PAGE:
There's a word for Nancy Pelosi and, as Barabra Bush might say, it rhymes with rich.

Stephanie Tubbs Jones supported Hillary Clinton's run for the presidency and that really pissed off Pelosi. It appears to have pissed a number of people.

Take The Progressive. In 2005, Matthew Rothschild ("A Historic Day") could insincerely scribble, "But praise to Representative Stephanie Tubbs Jones and Representative John Conyers for leading this battle." What follows is Rothschild praising John Conyers for two paragraphs and never getting around to noting Stephanie Tubbs Jones who, unlike Conyers, sponsored the resolution. Kind of an interesting way to note a 'historic day' -- throwing a one sentence shout-out to the person in the House responsible.

Maybe that's why it's not at all surprising that Matthew Rothschild managed to write an online piece the day after her death that didn't mention her ("Why Obama Is Slipping") as well as one the next day on the very pressing issue of t-shirts ("Bush Lied T-Shirt") but never got around to noting Stephanie Tubbs Jones' passing.

The Nation wasn't any better. John Nichols contributed "Stephanie Tubbs Jones: Champion of Electoral Justice" and . . . That was it. Three pieces posted to the magazine's blog The Notion after she died, but not one could 'note' that. (There was time to note a Jamaican track star -- maybe The Nation is published in Jamaica!) Katrinket vanden Heuvel, who really needs to shore up her thread-bare pro-woman credentials, elected to instead write nothing about Stephanie Tubbs Jones, not even a single sentence. [Click here for what Katty did do.]

And what of this century's Charlotte Rae, so eager to play den mother to the push-up bra set? Not a word from Katha Pollitt who apparently tired herself out imaging she was Elizabeth Edwards and going to town (August 9th) on Rielle Hunter for everything from her name to the choices Rielle, a single woman, made in partners. While spewing at Rielle in what only a demented mind could think was 'sisterly' love, she went soft on John Edwards. (She went soft -- again -- on Gail Collins but catty, ugly girls stick together.) Yes, our so-called leading 'feminist' had not a damn word to say about Tubbs Jones.

Why all the silence? Why did Pelosi think she could kill Tubbs Jones website before the woman was even buried? Because she was a woman.

Forget her race, race only matters when it's a man. Haven't you been paying attention to all of Amy Goodman's stories? Give Goody an African-American man and she's got a week's worth of breathless panting. An African-American woman? Eh, she'll get to it if she feels like it. (And she rarely feels like it.)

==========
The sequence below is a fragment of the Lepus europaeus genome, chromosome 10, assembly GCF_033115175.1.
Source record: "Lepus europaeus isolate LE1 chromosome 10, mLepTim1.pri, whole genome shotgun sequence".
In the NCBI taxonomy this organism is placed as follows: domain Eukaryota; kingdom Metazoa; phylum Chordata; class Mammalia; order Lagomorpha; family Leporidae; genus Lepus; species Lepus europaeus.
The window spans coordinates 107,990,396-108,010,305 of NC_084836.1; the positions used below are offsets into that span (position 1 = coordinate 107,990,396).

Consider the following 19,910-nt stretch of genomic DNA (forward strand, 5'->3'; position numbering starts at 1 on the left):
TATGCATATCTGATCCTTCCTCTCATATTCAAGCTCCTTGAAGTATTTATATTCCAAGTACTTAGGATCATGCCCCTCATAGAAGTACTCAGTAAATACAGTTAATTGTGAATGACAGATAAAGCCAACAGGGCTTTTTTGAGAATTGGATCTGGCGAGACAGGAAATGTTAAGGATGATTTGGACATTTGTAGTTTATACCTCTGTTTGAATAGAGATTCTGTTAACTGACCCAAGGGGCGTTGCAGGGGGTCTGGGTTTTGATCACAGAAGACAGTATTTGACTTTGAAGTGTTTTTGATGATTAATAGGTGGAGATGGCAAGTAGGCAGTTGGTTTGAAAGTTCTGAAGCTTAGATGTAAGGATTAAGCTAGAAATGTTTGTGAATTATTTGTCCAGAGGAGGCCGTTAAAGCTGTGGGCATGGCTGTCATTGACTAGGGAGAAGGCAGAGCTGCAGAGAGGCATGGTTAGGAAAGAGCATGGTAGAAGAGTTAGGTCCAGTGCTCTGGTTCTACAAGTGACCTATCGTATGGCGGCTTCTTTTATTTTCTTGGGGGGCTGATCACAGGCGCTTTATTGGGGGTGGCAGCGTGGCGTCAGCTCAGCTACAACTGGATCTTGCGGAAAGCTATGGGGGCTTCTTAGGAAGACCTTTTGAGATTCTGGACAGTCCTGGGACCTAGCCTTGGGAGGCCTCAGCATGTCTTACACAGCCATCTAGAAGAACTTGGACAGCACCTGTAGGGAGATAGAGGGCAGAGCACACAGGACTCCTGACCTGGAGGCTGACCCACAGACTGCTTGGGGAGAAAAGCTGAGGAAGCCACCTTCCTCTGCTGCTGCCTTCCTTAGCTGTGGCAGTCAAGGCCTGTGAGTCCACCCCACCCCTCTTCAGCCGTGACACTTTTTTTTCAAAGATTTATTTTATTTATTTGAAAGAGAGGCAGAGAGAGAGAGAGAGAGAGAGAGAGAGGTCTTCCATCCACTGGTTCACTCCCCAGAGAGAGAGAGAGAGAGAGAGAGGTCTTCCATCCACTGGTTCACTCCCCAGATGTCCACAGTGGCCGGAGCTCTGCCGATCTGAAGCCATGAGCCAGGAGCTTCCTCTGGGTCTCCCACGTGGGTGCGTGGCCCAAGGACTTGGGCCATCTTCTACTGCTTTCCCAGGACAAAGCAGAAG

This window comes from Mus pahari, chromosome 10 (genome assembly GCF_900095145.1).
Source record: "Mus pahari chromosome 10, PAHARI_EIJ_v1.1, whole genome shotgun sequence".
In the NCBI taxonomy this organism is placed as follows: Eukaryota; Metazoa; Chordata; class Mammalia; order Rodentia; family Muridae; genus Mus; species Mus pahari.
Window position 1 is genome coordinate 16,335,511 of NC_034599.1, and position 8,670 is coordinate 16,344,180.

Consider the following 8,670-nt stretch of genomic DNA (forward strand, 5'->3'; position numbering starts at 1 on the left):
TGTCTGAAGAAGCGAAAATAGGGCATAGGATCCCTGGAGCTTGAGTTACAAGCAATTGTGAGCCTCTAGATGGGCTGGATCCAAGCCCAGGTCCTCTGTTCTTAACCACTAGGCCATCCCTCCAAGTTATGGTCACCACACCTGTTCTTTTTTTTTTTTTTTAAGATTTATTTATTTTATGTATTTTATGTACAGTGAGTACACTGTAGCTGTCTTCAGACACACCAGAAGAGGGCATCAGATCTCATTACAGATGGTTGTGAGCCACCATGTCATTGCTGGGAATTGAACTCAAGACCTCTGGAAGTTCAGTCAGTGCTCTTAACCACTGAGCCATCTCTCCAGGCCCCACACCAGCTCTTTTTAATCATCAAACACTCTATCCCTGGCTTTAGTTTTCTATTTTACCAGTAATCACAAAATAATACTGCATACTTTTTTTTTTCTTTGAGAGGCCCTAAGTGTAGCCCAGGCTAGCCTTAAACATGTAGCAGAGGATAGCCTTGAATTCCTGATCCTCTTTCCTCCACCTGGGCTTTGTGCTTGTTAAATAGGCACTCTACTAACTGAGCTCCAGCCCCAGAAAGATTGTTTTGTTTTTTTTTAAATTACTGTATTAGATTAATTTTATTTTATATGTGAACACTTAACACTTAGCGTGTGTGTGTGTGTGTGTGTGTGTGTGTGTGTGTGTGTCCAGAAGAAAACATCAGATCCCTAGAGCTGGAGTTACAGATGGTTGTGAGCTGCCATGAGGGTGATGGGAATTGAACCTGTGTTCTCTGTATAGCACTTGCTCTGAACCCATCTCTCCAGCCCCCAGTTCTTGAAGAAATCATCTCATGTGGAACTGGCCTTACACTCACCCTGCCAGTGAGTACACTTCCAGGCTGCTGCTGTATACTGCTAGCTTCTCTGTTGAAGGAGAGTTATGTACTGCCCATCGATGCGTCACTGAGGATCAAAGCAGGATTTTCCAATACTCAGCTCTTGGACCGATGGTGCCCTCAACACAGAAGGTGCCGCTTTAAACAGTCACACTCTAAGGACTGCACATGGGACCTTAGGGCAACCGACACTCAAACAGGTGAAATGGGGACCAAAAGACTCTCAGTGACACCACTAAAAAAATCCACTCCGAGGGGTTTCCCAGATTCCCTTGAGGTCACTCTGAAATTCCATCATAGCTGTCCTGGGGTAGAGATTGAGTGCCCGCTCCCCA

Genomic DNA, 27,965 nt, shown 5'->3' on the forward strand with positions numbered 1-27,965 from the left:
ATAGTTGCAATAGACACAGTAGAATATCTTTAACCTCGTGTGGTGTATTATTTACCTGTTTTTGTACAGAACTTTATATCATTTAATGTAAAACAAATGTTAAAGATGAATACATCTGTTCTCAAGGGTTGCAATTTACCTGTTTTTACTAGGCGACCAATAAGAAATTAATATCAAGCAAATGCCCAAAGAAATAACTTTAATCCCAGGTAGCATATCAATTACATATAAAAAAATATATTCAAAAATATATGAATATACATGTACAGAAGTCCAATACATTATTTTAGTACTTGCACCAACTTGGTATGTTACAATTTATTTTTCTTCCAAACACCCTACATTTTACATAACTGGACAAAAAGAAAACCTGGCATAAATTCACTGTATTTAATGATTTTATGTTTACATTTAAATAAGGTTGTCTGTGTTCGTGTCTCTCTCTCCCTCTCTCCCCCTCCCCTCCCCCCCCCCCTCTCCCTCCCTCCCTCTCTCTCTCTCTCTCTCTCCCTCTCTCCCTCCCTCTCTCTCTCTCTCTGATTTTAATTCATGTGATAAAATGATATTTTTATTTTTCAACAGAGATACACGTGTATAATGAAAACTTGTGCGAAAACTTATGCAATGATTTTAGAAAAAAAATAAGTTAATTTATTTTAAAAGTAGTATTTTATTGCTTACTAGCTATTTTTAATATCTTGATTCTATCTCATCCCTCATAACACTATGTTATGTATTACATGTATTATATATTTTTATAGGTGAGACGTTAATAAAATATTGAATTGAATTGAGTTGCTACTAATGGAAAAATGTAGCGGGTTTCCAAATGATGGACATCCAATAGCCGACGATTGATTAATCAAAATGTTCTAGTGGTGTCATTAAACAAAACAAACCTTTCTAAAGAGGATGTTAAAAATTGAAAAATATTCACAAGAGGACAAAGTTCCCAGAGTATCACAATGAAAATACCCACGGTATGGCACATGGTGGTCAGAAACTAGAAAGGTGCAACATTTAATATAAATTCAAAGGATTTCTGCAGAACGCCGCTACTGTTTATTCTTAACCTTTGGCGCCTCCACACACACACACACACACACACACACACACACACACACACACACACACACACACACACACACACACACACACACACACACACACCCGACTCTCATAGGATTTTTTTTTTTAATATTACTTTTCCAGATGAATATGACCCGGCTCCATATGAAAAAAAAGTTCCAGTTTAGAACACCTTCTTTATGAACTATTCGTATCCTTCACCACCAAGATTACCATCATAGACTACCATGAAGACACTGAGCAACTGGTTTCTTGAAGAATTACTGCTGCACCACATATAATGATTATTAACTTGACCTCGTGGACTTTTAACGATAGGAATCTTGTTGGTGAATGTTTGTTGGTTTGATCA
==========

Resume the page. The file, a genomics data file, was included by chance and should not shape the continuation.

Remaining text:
For those paying attention, Stephanie Tubbs Jones' life mattered because she fought for what she believed in. For those paying attention, she didn't matter to a number of 'left' 'voices' because (a) she was a woman, (b) she was an African-American woman (the first elected to the US Congress from Ohio) and (c) because she supported Hillary Clinton in the race for the Democratic presidential nomination. By contrast, a little while ago, you would have thought the Pope had come to DC to read Teddy Kennedy's last rites the way they all couldn't shut up about him. But he is (a) a man, (b) a White man and (c) a Barack supporter.

We'll close with the "Statement of Former President William J. Clinton, Senator Hillary Rodham Clinton, and Chelsea Clinton on the Passing of Chairwoman Stephanie Tubbs Jones:"

There are few words to express the shock we feel at this time. Our deepest condolences are with Stephanie's son, Mervyn, her family, and her many loved ones, friends, and supporters.
Stephanie's friendship meant the world to us, a friendship that deepened through every trial and challenge. We could always count on her to be a shoulder on which to lean, an ear to bend, a voice to reassure. Over the course of many years, with many ups and many downs, Stephanie was right by our side-unwavering, indefatigable.
It was that fighting spirit-safely stowed behind her disarming smile, backed by so much integrity and fiery intelligence-that allowed Stephanie to rise from modest beginnings, to succeed in public service, to become a one-woman force for progress in our country.
All of us who were lucky to know her and love her can only hope now to live like her-to be as passionate, loyal, hard charging, and joyful in life's pursuits.
Stephanie was one of a kind. We will miss our friend always.